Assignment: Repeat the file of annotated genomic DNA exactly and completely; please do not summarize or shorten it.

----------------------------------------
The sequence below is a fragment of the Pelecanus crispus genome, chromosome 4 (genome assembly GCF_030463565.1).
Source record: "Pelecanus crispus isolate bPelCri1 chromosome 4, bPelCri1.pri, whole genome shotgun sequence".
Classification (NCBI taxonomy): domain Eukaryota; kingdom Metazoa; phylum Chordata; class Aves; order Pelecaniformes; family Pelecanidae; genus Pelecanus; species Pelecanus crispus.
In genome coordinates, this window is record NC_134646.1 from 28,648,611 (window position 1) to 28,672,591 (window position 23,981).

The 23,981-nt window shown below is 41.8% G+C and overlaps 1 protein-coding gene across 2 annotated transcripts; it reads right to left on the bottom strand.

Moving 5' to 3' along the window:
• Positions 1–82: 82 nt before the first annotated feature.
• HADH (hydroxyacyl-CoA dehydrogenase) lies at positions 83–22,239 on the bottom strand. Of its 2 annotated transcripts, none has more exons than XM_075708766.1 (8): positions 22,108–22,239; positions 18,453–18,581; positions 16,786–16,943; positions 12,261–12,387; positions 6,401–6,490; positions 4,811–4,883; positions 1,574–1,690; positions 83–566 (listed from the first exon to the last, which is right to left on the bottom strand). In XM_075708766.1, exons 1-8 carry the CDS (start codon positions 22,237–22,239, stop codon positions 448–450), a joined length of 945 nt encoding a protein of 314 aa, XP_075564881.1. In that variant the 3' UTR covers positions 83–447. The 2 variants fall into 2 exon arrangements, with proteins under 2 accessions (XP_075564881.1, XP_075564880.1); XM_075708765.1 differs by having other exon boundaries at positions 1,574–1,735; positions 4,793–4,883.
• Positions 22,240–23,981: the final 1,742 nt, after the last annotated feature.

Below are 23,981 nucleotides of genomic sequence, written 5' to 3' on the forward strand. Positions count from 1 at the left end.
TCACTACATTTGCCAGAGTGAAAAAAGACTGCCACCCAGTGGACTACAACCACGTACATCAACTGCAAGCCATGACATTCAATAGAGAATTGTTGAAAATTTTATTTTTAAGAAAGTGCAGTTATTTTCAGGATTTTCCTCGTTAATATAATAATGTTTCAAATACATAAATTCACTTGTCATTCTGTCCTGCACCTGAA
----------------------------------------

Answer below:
The sequence below is a fragment of the Pelecanus crispus genome, chromosome 4 (genome assembly GCF_030463565.1).
Source record: "Pelecanus crispus isolate bPelCri1 chromosome 4, bPelCri1.pri, whole genome shotgun sequence".
Classification (NCBI taxonomy): domain Eukaryota; kingdom Metazoa; phylum Chordata; class Aves; order Pelecaniformes; family Pelecanidae; genus Pelecanus; species Pelecanus crispus.
In genome coordinates, this window is record NC_134646.1 from 28,648,611 (window position 1) to 28,672,591 (window position 23,981).

The 23,981-nt window shown below is 41.8% G+C and overlaps 1 protein-coding gene across 2 annotated transcripts; it reads right to left on the bottom strand.

Moving 5' to 3' along the window:
• Positions 1–82: 82 nt before the first annotated feature.
• HADH (hydroxyacyl-CoA dehydrogenase) lies at positions 83–22,239 on the bottom strand. Of its 2 annotated transcripts, none has more exons than XM_075708766.1 (8): positions 22,108–22,239; positions 18,453–18,581; positions 16,786–16,943; positions 12,261–12,387; positions 6,401–6,490; positions 4,811–4,883; positions 1,574–1,690; positions 83–566 (listed from the first exon to the last, which is right to left on the bottom strand). In XM_075708766.1, exons 1-8 carry the CDS (start codon positions 22,237–22,239, stop codon positions 448–450), a joined length of 945 nt encoding a protein of 314 aa, XP_075564881.1. In that variant the 3' UTR covers positions 83–447. The 2 variants fall into 2 exon arrangements, with proteins under 2 accessions (XP_075564881.1, XP_075564880.1); XM_075708765.1 differs by having other exon boundaries at positions 1,574–1,735; positions 4,793–4,883.
• Positions 22,240–23,981: the final 1,742 nt, after the last annotated feature.

Below are 23,981 nucleotides of genomic sequence, written 5' to 3' on the forward strand. Positions count from 1 at the left end.
TCACTACATTTGCCAGAGTGAAAAAAGACTGCCACCCAGTGGACTACAACCACGTACATCAACTGCAAGCCATGACATTCAATAGAGAATTGTTGAAAATTTTATTTTTAAGAAAGTGCAGTTATTTTCAGGATTTTCCTCGTTAATATAATAATGTTTCAAATACATAAATTCACTTGTCATTCTGTCCTGCACCTGAA